Lockhart parklet’s meter expires


From staff reports

The Lockhart City Council voted at a special meeting to bid adieu to the temporary outdoor seating structure located at the corner of Main and San Antonio Streets.
Since spring, the structure known as the parklet has provided visitors to the downtown area with an additional space to eat outdoors while minimizing risk of being infected with COVID-19.
Following two temporary extensions past its originally intended three-month lifespan, Mayor Pro Tem Angie Gonzales-Sanchez made the motion to terminate the parklet in lieu of approving a proposed ordinance that would set rules and restrictions for operating parklets in Lockhart.
Sanchez and others on the council who voted in favor of terminating the parklet cited future concerns about it conflicting with the future downtown revitalization project, which will include extensive changes to water, utilities, parking and stormwater systems and ongoing associated construction
“I think this has been a wonderful idea, and I appreciate that this concept came through when we didn’t know what this pandemic was going to mean to us, and to our businesses,” Gonzales-Sanchez said. “Lockhart is growing. My concern is that I don’t know how these parklets are going to work with our plans to revitalize downtown.”
The vote passed 4-3. Mayor Lew White, Sanchez, Derrick David Bryant and Jeffry Michelson voted to terminate the parklet’s permit.
“I struggle with this because we’ve got to draw line somewhere on the use of public right of way,” White said before the vote. “We’ve allowed it to spill out onto the sidewalks with the sidewalk tables. I want to be supportive of businesses in town, but the parklet has a lot more negative connotations than positive as far as trying to enforce, design and who is eligible. I’m not in favor of continuing it at this time.”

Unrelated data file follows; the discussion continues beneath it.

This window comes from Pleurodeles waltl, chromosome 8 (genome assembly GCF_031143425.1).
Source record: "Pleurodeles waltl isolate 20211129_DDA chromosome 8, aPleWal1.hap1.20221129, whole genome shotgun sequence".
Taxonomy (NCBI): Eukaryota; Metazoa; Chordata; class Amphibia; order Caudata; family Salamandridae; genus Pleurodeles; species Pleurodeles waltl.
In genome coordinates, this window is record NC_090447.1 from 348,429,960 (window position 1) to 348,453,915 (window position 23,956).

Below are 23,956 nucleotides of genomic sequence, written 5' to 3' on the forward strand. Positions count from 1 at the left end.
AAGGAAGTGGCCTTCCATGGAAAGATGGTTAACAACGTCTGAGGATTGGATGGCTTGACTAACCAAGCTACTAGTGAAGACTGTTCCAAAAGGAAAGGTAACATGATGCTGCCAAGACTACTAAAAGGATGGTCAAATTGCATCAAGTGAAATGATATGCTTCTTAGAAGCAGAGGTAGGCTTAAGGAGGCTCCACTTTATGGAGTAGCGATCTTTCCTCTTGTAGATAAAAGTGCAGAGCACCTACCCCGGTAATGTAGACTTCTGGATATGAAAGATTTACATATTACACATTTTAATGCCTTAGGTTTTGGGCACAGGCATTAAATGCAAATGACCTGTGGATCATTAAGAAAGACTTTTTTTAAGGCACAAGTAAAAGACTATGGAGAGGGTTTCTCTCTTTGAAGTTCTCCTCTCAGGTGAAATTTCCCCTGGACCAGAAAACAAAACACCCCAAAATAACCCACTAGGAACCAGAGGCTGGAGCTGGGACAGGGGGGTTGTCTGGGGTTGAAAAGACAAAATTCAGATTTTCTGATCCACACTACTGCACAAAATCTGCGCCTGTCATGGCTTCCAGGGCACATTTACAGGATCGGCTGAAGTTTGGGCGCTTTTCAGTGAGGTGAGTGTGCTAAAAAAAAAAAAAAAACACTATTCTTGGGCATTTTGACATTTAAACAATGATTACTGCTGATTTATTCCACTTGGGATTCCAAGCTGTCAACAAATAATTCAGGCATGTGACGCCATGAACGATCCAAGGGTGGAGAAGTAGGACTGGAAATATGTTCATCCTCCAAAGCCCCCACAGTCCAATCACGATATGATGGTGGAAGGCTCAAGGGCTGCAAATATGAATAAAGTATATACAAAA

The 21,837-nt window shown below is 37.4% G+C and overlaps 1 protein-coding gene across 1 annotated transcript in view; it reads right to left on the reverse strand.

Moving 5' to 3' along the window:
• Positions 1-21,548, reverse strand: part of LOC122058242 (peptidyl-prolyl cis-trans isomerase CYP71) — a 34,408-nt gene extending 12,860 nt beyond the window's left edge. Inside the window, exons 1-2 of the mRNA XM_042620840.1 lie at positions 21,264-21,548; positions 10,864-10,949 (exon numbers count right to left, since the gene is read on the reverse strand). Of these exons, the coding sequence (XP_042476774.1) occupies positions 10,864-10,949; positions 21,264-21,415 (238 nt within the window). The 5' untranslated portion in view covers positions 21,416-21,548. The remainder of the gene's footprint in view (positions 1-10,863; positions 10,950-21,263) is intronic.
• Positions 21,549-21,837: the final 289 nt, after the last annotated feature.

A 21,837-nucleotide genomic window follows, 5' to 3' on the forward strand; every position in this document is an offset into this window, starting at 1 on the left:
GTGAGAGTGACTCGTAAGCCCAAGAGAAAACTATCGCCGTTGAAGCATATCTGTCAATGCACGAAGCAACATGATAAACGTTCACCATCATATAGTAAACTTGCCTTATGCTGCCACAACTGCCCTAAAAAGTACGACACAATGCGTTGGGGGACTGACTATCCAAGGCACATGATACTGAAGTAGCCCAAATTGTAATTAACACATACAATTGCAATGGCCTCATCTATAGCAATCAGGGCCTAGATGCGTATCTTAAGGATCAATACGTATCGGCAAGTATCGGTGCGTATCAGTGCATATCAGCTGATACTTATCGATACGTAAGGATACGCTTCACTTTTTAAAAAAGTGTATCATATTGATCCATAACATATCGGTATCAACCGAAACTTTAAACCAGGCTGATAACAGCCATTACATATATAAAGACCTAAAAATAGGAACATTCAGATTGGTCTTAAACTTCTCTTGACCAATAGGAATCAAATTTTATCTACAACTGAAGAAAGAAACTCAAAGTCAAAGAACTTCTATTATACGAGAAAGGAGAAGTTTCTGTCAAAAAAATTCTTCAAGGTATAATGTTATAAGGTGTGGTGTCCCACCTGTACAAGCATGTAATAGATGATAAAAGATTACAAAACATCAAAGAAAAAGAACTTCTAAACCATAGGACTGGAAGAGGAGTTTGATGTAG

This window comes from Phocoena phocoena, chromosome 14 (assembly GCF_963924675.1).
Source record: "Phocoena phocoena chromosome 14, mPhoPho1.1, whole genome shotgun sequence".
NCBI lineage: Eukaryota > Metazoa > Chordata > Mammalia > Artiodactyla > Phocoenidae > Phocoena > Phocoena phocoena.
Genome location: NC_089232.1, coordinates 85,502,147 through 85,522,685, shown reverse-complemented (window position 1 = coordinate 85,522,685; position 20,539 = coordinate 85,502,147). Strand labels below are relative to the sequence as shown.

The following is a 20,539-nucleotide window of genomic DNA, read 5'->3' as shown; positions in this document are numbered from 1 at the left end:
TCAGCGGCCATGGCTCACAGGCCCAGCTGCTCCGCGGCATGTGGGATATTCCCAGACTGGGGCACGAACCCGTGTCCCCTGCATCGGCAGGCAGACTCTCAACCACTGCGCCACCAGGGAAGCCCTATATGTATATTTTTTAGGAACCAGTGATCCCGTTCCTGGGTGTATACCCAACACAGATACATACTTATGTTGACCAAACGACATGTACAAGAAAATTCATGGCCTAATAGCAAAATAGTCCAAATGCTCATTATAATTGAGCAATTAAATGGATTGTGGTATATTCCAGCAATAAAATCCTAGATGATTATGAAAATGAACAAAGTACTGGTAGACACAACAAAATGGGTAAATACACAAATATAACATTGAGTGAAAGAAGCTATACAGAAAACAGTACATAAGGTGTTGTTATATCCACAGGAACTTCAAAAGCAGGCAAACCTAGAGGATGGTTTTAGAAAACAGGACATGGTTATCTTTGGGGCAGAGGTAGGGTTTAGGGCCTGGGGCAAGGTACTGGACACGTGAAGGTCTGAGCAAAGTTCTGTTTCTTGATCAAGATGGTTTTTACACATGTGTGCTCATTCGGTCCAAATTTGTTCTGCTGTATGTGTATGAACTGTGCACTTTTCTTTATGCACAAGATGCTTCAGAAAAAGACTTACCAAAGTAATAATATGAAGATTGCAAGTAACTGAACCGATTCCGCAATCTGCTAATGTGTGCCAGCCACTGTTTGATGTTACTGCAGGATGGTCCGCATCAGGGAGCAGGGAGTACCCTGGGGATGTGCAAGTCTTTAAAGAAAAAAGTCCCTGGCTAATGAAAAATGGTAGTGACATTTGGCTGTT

Brad Westmoreland, Juan Mendoza and Kara McGregor voted against the motion.
McGregor cited the length of time between now and the expected start date for the revitalization project as one reason parklets could be allowed to continue with an ordinance in place. Earlier in the meeting, City Manager Steve Lewis said a second public input meeting about the project would take place in January and that the project could begin 12-15 months after that.
“I’ll say that I do think we should disallow them on 142 for a lot of reasons,” McGregor said. “I have less discomfort than the mayor pro tem with how it conflicts with the revitalization process.
“It’s a long tail on that dog. (Revitalization) is not happening tomorrow or next year, so the way this (proposed) ordinance is written, it gives us plenty of latitude to have them removed for impediments, repairs or any other reason. It’s expensive to buildi something like this with integrity and it’s a big risk, so I don’t think we’ll have a ton of applications.”
Parklet owner Alexandra Worthington, who also owns Little Trouble, listed the portable structure for sale shortly after the council’s decision.
Worthington spoke at the meeting in a last-ditch effort to keep the parklet. She said it would not conflict with the downtown revitalization project if it were allowed to continue until then. She said the parklet had been a big help to Little Trouble during the pandemic and had been enjoyed and utilized by the community.
“I am covered with insurance, and there is nothing that could happen in that parklet that wouldn’t be covered,” she said. “It was built to ADA standards and anyone is welcome there. It is safe.
“It is totally portable and it can be moved when project starts — that’s not a problem.”


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